eeply versed, so far as anyone could be in that age, in all law, divine and human.
The teacher to whom he owed his learning was not, as men say, in default of another name, the Samian Pythagoras; for it is well established that Servius Tullius was king at Rome, more than a hundred years after this time, when Pythagoras gathered about him, on theB.C. 716 farthest coasts of Italy, in the neighbourhood of Metapontum, Heraclea, and Croton, young men eager to share his studies.It was about 530 B.C. when Pythagoras settled in Croton.
And from that country, even if he had been contemporary, how could his fame have reached the Sabines? Again, in what common language could he have induced anyone to seek instruction of him? Or under whose protection could a solitary man have made his way through so many nations differing in speech and customs?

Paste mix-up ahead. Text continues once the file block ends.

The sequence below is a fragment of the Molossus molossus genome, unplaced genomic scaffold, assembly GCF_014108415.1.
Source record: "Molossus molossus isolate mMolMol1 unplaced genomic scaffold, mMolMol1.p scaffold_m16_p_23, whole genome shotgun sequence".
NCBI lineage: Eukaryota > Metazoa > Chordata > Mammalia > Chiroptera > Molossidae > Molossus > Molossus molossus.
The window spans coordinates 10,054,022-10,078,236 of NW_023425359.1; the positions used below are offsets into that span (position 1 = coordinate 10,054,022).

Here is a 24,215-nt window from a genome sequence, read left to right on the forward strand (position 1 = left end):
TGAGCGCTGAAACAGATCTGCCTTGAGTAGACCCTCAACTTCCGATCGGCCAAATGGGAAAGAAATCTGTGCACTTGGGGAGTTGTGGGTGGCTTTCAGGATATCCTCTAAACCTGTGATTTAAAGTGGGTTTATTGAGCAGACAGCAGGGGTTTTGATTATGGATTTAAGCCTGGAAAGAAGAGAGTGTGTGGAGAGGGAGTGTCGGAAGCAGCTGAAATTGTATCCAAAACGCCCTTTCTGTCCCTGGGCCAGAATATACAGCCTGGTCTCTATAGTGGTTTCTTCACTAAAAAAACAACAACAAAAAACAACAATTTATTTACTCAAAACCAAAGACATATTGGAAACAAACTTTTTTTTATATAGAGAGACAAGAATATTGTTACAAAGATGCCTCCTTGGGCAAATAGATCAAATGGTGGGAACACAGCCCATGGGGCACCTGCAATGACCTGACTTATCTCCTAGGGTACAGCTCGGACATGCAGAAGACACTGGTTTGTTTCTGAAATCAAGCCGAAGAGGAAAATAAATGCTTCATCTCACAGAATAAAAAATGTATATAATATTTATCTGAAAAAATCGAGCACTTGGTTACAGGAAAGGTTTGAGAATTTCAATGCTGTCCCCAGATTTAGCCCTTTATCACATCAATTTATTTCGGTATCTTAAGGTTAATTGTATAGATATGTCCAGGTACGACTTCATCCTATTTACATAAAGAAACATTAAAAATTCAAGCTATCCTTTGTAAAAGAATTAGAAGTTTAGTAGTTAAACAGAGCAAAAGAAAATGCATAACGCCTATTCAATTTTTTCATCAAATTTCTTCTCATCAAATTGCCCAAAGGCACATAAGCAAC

It was Numa's native disposition, then, as I incline to believe, that tempered his soul with noble qualities, and his training was not i